Being too greedy or fearful can be costly because it forces you to make decisions that you may regret later on.

Sticking to your trading plan while controlling your emotions regardless of market sentiment, whether good or bad, is the way to succeed in investing.

3| Failure to cut losses on bad trades

It is a common mistake to fall in love with a stock but when it is already losing, you must do something about it or you risk losing more if you allow it to linger on.

If you have a reason to believe the stock will fall deeper, you can cut your losses while you still have good chances to recover your capital.

For example, if a stock has fallen by 10 percent, taking a loss at this level will give you the ability to recover your losses faster because you only need to earn roughly the same 10 percent by investing the proceeds in other stocks.

The problem is if you are emotionally attached to the stock and you prefer to wait until it recovers to break even, you will risk losing more, making it harder for you to recover.

For example, if your stock has already lost by 50 percent, it will need the stock to go up by 100 percent in order for you to break even.

4| Failure to take profits on good trades

It feels good when you see your stock doing well and showing gains in your portfolio every day but the gains that you see on paper are not yet your actual profits until you sell your stock. The gains that you see may eventually disappear when the stock reverses and go the other way.

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If you have identified how much you want to make and your stock has already achieved that objective, you may consider locking in your profits by selling your stocks.

If the stock is still on an uptrend, you can consider selling slowly as the share price increases until you sell all your stocks.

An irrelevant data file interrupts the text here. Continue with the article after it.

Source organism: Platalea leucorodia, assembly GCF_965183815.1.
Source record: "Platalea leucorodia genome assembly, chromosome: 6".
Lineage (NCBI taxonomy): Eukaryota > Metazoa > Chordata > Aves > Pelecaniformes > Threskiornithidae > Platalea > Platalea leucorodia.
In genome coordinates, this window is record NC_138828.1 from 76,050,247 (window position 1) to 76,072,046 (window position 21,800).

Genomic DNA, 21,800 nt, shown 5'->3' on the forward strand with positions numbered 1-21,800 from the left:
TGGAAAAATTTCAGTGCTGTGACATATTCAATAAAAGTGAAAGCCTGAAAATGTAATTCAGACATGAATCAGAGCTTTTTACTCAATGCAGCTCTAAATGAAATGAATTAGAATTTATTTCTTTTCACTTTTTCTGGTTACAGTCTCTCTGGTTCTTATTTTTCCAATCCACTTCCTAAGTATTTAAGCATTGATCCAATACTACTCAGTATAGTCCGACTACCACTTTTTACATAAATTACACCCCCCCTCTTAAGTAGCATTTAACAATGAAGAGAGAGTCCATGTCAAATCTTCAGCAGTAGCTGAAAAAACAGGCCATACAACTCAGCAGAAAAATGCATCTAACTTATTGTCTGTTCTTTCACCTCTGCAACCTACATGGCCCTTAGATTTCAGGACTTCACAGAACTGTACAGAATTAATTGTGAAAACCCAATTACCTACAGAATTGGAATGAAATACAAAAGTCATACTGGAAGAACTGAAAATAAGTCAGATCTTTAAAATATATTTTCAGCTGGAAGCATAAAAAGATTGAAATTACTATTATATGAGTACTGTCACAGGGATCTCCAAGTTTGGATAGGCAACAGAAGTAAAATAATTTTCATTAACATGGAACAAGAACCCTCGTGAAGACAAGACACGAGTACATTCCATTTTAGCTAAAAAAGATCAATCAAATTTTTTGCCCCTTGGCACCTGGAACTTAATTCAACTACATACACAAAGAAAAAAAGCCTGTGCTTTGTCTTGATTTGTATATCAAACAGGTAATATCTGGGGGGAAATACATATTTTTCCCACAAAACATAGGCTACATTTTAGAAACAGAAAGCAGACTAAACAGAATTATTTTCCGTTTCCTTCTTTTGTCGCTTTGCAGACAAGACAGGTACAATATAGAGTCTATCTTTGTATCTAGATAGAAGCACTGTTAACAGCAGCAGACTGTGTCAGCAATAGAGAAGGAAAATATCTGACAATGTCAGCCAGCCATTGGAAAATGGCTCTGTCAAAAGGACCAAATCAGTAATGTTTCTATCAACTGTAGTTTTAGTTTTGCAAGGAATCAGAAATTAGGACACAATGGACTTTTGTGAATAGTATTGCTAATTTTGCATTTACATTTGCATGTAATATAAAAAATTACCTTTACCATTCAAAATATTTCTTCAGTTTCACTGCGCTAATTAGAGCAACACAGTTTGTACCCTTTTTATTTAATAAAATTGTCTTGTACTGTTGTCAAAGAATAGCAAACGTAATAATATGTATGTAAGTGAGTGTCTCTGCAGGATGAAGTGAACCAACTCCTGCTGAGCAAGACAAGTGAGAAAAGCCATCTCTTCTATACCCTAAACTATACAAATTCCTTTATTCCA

Many people make the mistake of waiting to sell their stocks at the highest possible price to maximize their profits. If you do this, you may never be able to sell it because you will never catch it. Sell while it feels good.

5| Failure to improve trading skills by studying

Most first-time investors do not have background in trading and financial markets.

You may not have the actual experience of buying and selling stocks in the market, but you need to at least have a solid understanding about investing in the financial markets.

There are two types of analyses that you need to learn to improve your investment skills: fundamental and technical.

Fundamental analysis pertains to understanding how geopolitical and economic factors affect the stock market and financials of the company. How do you value a stock based on earnings growth? When do you say a stock is cheap or expensive?

Technical analysis, on the other hand, pertains to the understanding of market psychology and price trends by looking at historical charts. This skill is important when you need to identify at what particular price you should buy or sell a stock based on historical support and resistance.

Henry Ong, RFP, is president of Business Sense Financial Advisors. Email Henry for business advice or follow him on Twitter @henryong888